When I started out working with light, it was mainly for live performance. Most of that involved negotiating many light sources on a stage to create layered compositions and moods. For our first art commission at the V&A in 2004, Monolith, we created a sculpture that sat at the very center of the John Madjeski Garden. It consisted of a singular, very powerful light source emanating from the center of the garden. What amazed me was the power of light in its most minimal form. There’s something very primal about our attraction to light; there’s a very seductive quality to it that’s hard to explain scientifically. Then later down the line, our work Vanishing Point evolved out of a series which explored spatial intervention and how we perceive space. This coalesced into what we refer to as light architecture. Light can be a difficult medium to work with, it’s not tangible like other materials, so you have to guide it into form. And so through our work we’re considering how light manifests as form and shape, an illusion constructed from something which itself lacks physical materiality.
You mention Foucault as the inspiration behind the title of the show. Which ideas in his writings did you find relevant to your work?
I first came across Foucault when reading a book that transcribed one of his lectures on the paintings of Manet. In the introduction to the book, he describes what he calls ‘heterotopias,’ a term first published in one of his previous books, Of Other Spaces. Foucault describes a utopia being a completely fictional space, but a heterotopia is both real and illusionary, much like a mirror. It struck me that there is a resonance between the work UVA makes and this notion of a heterotopia.
How did you adapt this theoretical thinking to the creative space?
In relation to space, and the microcosms or installations that we make, there’s a sense of something that’s both real and unreal, a sort of fabricated reality where a certain behavior is almost enforced.
Did this body of work emerge organically as a continuation of your Momentum project at the Barbican?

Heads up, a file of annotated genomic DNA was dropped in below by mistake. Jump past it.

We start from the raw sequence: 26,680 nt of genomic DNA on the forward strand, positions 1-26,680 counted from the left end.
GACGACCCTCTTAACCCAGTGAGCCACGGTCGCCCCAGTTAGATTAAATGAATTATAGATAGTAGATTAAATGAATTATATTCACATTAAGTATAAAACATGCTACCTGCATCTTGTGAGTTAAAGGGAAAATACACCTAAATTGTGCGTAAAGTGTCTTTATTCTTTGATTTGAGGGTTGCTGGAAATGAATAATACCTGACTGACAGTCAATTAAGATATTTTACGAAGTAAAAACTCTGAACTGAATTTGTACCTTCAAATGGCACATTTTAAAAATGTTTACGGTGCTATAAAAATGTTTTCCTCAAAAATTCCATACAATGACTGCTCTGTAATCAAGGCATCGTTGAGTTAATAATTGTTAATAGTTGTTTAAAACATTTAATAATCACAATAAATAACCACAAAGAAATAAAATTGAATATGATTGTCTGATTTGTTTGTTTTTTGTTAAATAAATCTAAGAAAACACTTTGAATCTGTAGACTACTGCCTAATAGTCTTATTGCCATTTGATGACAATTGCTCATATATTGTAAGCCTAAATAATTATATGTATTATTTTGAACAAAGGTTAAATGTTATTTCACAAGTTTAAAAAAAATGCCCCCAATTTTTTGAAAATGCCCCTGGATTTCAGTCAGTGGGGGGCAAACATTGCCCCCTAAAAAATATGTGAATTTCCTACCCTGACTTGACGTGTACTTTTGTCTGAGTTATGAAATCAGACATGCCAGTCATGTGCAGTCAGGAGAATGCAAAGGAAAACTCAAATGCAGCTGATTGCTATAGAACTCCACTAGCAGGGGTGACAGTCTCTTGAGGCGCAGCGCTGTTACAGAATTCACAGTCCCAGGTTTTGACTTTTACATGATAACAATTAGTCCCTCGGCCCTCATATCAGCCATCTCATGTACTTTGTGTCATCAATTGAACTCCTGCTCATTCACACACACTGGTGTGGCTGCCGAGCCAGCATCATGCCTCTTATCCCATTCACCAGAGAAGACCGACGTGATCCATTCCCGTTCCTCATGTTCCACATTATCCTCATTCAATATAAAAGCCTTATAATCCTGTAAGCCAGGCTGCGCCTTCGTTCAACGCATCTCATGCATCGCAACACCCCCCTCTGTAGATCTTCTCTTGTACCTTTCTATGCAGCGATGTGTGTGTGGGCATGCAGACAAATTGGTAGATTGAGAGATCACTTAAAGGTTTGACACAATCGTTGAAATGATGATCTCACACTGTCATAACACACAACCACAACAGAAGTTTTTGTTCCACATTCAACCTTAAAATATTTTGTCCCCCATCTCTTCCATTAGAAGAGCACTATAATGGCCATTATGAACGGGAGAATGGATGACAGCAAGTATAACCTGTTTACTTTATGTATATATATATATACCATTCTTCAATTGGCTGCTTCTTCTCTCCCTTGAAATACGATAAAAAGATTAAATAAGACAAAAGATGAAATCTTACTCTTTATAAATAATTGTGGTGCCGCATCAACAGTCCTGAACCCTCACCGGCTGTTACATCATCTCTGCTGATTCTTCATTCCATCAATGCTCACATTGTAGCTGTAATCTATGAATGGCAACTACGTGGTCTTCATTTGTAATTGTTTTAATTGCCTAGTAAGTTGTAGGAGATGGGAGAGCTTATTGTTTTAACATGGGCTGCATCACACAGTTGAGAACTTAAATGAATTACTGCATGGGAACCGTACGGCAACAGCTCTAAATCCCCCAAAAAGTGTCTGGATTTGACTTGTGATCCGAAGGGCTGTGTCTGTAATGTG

There is one work in this show that’s an iteration of what we presented at the Barbican, but will feel quite different as it’s been considered specifically for the new space. We are collaborating with the musician Mira Calix once again, who has composed a completely new sound design. The other works aren’t linked thematically but, like Our Time, can be considered performative spaces where sound, light and movement unfold.
Tell me more about drawing inspiration from the Renaissance. Where do you think lies the contemporary relevance of artists such as Dürer or Da Vinci?
Vanishing Point is an exploration of both technique and source material. It creates the illusion of light as a physical material, slowly drawing through space where the room is divided into different architectural compositions. This is a direct reference to the techniques that were invented during the Renaissance. Technology and visual art have always gone hand in hand; it’s difficult to separate them. Da Vinci was both an inventor and art maker. I’ve always wondered what these minds would have produced if alive today.
In June, UVA created an installation for the Prada menswear show that took place in Shanghai. Our Time was also featured in Christopher Bailey’s final runway collection for Burberry in 2018. What kind of artistic potential do you see in fashion, and how do you see it weave into your general art practice?
We have collaborated on several projects in fashion, mainly designing environments for catwalk shows. These projects often sit at the intersection of architecture and performance. This space is interesting for us, as you can be quite experimental and the process can be very informative for other projects.
- TEXT AND INTERVIEWIRINA BACONSKY